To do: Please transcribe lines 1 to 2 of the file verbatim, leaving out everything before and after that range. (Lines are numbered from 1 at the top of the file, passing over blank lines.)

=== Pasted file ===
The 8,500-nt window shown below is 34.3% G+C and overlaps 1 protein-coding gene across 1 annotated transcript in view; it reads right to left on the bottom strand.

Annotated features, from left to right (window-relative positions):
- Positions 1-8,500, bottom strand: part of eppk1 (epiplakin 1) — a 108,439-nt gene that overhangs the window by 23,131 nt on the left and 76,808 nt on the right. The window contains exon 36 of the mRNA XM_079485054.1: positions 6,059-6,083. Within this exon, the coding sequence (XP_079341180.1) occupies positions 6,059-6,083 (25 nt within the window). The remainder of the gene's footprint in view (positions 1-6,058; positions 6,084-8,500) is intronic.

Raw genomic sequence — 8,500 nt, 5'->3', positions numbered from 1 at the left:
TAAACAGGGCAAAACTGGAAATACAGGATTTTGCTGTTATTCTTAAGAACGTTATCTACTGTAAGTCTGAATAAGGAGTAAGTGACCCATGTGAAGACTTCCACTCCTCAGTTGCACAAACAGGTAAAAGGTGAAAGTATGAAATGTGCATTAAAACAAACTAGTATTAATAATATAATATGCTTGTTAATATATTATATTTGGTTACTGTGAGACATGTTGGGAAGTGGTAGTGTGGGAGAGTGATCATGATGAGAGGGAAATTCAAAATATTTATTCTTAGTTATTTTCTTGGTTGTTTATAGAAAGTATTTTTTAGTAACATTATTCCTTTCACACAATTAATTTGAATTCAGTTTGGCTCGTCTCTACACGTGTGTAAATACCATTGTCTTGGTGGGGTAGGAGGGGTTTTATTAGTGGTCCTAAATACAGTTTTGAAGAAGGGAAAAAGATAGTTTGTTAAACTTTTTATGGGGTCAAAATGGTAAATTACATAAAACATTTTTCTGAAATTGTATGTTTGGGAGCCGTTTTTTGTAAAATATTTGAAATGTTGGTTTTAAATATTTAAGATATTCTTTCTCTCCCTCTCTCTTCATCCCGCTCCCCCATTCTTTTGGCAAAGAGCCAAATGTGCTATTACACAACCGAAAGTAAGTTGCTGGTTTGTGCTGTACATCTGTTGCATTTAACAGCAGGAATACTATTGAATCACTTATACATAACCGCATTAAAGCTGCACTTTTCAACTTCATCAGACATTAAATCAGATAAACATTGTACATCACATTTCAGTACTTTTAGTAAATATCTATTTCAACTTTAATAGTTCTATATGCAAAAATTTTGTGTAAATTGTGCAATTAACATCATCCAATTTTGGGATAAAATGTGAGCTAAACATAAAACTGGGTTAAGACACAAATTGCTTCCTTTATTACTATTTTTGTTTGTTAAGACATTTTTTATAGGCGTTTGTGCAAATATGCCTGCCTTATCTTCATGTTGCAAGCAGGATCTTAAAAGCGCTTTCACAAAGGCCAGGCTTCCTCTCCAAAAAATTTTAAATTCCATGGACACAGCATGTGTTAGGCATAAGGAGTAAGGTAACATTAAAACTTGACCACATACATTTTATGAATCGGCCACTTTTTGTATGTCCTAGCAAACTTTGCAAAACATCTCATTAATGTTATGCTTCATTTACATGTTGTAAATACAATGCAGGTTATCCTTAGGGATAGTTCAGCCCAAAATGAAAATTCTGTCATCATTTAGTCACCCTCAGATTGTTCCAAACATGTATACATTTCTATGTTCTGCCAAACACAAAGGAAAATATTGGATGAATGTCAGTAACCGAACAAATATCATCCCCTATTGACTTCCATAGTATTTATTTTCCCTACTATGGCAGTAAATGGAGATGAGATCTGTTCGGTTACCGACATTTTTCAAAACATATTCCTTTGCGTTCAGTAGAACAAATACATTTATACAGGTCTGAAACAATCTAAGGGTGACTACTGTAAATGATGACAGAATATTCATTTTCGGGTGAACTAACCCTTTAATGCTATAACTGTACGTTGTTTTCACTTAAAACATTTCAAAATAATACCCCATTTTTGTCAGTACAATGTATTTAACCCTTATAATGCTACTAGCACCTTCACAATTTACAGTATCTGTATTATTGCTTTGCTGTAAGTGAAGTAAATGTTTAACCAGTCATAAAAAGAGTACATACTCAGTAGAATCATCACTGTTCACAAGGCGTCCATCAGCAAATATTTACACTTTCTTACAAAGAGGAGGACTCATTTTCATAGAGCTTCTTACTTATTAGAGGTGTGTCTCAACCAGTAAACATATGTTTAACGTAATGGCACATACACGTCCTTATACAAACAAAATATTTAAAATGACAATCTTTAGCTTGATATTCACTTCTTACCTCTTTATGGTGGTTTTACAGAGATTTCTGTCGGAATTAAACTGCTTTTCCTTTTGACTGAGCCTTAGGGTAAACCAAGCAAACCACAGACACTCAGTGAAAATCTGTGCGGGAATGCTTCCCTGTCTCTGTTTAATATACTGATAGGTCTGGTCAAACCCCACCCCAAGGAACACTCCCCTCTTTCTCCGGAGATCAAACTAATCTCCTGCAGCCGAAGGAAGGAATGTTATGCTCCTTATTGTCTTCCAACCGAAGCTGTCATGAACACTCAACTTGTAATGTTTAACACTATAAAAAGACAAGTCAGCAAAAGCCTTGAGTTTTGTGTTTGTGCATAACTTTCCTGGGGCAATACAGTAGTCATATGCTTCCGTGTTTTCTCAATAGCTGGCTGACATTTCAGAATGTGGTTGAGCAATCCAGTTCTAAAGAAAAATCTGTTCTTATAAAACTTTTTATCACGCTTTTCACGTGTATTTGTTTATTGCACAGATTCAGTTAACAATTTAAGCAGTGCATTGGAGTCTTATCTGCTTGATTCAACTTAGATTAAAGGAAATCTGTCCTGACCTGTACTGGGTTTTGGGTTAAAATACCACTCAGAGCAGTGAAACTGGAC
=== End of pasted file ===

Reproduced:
The 8,500-nt window shown below is 34.3% G+C and overlaps 1 protein-coding gene across 1 annotated transcript in view; it reads right to left on the bottom strand.

Annotated features, from left to right (window-relative positions):